Infectious diseases and even certain contagious diseases spread through the following agencies. Their ways of spreading is also given along with these agencies.
1. Air-borne transmission
2. Contact transmission-direct and indirect
3. Vehicle transmission (Water, milk, food etc.)
5. Tran placental transmission
1. Air-borne Transmission:
Air is very important carrier of infectious disease. While a person breathes, coughs or sneezes, he sprays out certain infected droplets. The air carries these infected droplets away where they enter into the body of a healthy person.
Sometimes while breathing we inhale certain dust particles that are infected. These infected particles also cause certain diseases. Given below is a list of certain diseases that are spread by air:
(a) Cold and cough,
(c) Measles, Small-pox, Chicken-pox etc.
(d) Whooping cough,
2. Contact Transmission:
It is another cause, and a pertinent one for the spread of certain infectious diseases. Generally persons who look after certain patients suffer from these diseases. This contact may be of the following types:
(a) Personal contact i.e. coming in physical contact with patient. The disease agent is transmitted directly from an infected individual to a susceptible host, during physical contact. In classroom it is quite possible for a boy suffering from some infectious disease to come in contact with other boys, whom he may pass infection.
(b) Sometimes dirty hands are also responsible for carrying the germs of certain infectious diseases such as Polio Myelitis, dysentery, etc. These diseases are very common with some children and so they should be trained to keep their hands clean and free from dirt.
Given below is a list of the diseases that are contacted in this way:
(ii) Small pox,
(v) Scarlet fever,
3. Vehicle Transmission:
According to Park vehicle transmission implies transmission of the disease agent through the agency of water, ice, milk, food, serum, plasma or other biological products, of these, water is most important vehicle of transmission in many areas of the world because it is used by every one. Cholera, typhoid fever and viral hepatitis are outstanding examples of diseases transmitted by vehicle transmission.
Fly is the strongest carrier of the infection. If it sits on a food, it spoils it. At one hand it sits on the sputum of a patient and on the other hand it sits on the food. Generally it is the fly that makes the drinks infected. Sometimes dust particles also discharge this function. Given below is a list of the diseases that are caused by infected food and drinks: -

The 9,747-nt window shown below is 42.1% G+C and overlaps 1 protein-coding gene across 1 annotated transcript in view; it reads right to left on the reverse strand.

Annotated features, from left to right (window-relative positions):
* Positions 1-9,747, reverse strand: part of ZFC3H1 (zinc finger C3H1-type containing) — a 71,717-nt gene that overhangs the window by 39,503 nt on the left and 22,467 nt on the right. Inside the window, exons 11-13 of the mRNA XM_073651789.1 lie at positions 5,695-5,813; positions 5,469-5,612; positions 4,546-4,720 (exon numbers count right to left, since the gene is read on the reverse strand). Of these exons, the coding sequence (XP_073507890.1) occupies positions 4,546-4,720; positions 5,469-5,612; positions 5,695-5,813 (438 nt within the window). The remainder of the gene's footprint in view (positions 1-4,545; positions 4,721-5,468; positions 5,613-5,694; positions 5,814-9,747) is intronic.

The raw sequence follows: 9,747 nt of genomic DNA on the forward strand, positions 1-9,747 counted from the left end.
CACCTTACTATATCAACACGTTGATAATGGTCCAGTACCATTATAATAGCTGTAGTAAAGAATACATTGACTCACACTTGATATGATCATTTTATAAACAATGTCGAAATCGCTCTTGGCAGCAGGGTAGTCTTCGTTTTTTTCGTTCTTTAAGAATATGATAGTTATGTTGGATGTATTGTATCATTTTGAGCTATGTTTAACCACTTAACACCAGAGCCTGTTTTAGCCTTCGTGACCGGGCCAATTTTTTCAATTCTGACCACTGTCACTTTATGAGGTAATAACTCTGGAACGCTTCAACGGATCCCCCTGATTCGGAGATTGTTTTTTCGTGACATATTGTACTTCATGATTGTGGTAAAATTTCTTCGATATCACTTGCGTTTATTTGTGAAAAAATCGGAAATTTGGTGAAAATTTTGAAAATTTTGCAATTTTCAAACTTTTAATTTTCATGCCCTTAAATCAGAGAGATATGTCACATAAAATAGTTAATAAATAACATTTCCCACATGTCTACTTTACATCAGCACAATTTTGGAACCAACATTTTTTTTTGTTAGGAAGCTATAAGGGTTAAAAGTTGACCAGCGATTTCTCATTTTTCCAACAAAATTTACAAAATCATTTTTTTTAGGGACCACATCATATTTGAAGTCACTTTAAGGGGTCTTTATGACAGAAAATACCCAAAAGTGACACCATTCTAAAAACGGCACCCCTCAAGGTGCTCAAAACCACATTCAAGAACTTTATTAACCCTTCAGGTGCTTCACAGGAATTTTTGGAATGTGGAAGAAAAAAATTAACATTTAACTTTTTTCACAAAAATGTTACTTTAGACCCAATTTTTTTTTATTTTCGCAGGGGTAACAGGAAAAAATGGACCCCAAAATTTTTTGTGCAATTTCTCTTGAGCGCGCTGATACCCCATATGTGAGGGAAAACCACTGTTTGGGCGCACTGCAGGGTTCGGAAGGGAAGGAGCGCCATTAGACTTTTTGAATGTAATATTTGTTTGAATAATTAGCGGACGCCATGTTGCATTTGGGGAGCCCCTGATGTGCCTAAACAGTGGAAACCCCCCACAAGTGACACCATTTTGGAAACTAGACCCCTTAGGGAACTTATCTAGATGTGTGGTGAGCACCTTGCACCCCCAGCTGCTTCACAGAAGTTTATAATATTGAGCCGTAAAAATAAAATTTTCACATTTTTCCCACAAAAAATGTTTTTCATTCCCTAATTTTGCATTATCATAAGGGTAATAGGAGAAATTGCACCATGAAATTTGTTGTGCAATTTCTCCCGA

(c) Enteric fever,
(e) Scarlet fever,
(g) Tuberculosis etc.
4. Vector Transmission:
According to Park, Vectors are arthropods or other invertebrate hosts, which transmit infection by inoculation into the skin or mucosa by biting or by deposit of infective material on the skin or on food or other objects. Vectors transmit disease in two ways (a) Mechanical Transmission.
The disease agent is carried mechanically on the legs or body of the insect, e.g. diarrhea, dysentery and typhoid fever by the housefly, and (b) Biological Transmission. This may be of three types (i) Propagative. The disease agent multiplies and increases in the insect vector e.g; plague bacilli in rat fleas, (ii) Cyclo propagative the parasite undergoes a cycle of development in the body of insect host with multiplication e.g. malaria parasite in mosquito, but increase its progeny, (iii) Cycle development.
The parasite undergoes a cycle of development without multiplication e.g. filarial parasite in culex mosquito and guinea worm embryo in Cyclops.
5. Tran placental Transmission:
Some diseases have been known to be carried tran placentally from infected mother to foetus in uterus e.g., syphilis, rubella, measles, toxoplasmosis. It is not known why in some cases the foetus escapes and in others it gets infected.